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Habit and leaf form. Aquatic herbs. Plants more or less succulent (the branches and petioles spongy and aerenchymatous). Perennial. Leaves basal and cauline (several at the base and 1 on the flowering stem). Plants with a basal concentration of leaves, or with neither basal nor terminal concentrations of leaves; rhizomatous (creeping to almost erect, bears membranous bracts). Hydrophytic; rooted. Leaves emergent; alternate; spiral, or distichous; petiolate (long on the cauline leaf); sheathing. Leaf sheaths tubular. Leaves simple. Leaf blades entire; parallel-veined (numerous, or finely curvinerved); without cross-venules; of the terminal leaf is sheathed, the portion above the sheath is 2/5 to 5 times as long as the sheath. Leaves ligulate, or eligulate; without stipules. Leaf blade margins entire. Leaf anatomy. Hairs absent. Extra-floral nectaries absent. Stem anatomy. Secondary thickening absent.
Reproductive type, pollination. Fertile flowers hermaphrodite. Unisexual flowers absent. Plants hermaphrodite. Plants homostylous. Floral nectaries present. Nectar secretion from the gynoecium (via septal nectaries). Entomophilous.
Inflorescence and flower features. Flowers aggregated in ‘inflorescences’; in racemes (raceme-like), or in spikes (spike-like), or in umbels (sub-umbel). The terminal inflorescence unit cymose, or racemose. Inflorescences terminal; flowering stem erect; inflorescence emerges from the sheath of the terminal leaf and an axillary sheathing bract; peduncle deflexed after anthesis so the inflorescence submerged in fruit; spatheate, or espatheate. Flowers pedicellate (long); bracteate; ebracteolate; small to medium-sized; regular, or somewhat irregular; when irregular, zygomorphic. The floral asymmetry involving the perianth, or involving the perianth and involving the androecium. Flowers 3 merous; pentacyclic. Perigone tube present. Free hypanthium staminal filaments adnate to the perianth tube. Perianth of ‘tepals’; 6 (in 2 whorls); 2 -whorled; isomerous; free, or joined; petaloid; without spots, or spotted; similar in the two whorls; blue and white (with a green midrib that becomes thickened). Androecial members definite in number. Androecium 6. Androecial members adnate; all equal (A), or markedly unequal (A); free of one another, or coherent (variously connate); 2 -whorled (3+3). Androecium exclusively of fertile stamens. Stamens 6; all more or less similar in shape (A), or distinctly dissimilar in shape (bearing a lateral appendage); diplostemonous; at the base of the perianth; alterniperianthial. Filaments appendiculate (A), or not appendiculate (A). Anthers basifixed; dehiscing via pores (terminal); introrse. Gynoecium 3 carpelled. The pistil 3 celled. Carpels isomerous with the perianth. Gynoecium syncarpous; synstylovarious to eu-syncarpous; superior. Ovary plurilocular; 3 locular; sessile. Gynoecium stylate. Styles 1; attenuate from the ovary; apical. Stigmas 1; 3 - lobed. Placentation axile. Ovules 20–50 per locule (many); pendulous; non-arillate; anatropous.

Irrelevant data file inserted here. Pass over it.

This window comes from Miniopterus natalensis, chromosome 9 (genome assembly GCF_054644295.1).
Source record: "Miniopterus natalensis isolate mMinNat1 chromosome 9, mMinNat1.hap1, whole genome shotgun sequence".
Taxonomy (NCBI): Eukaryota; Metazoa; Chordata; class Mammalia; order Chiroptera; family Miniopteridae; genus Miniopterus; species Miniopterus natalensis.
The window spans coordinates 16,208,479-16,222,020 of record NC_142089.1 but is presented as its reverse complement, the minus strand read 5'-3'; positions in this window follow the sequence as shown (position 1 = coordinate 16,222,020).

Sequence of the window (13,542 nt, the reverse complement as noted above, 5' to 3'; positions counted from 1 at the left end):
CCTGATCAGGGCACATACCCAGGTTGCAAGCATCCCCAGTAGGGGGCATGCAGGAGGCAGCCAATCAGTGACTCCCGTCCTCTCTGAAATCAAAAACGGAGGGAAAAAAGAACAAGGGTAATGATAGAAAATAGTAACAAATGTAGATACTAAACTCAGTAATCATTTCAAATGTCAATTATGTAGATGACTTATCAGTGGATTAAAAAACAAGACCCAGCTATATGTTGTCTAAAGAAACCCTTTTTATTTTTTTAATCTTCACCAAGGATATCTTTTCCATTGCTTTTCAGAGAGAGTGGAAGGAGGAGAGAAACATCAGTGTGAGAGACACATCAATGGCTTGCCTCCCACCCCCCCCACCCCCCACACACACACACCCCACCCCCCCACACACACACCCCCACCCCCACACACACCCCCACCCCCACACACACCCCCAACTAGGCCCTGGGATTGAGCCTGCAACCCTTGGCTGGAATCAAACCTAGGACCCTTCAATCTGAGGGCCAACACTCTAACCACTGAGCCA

Fruit and seed features. Fruit non-fleshy; dehiscent; a capsule. Capsules loculicidal. Fruit 3 celled; 20–100 seeded (many). Seeds endospermic. Endosperm not oily. Embryo well differentiated. Cotyledons 1. Embryo straight.
Etymology. From the Greek for "single" and "apart, alone"; one stamen differs from the other five.
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Western Australian Herbarium (1998–). FloraBase—the Western Australian Flora. Department of Biodiversity, Conservation and Attractions. https://florabase.dpaw.wa.gov.au/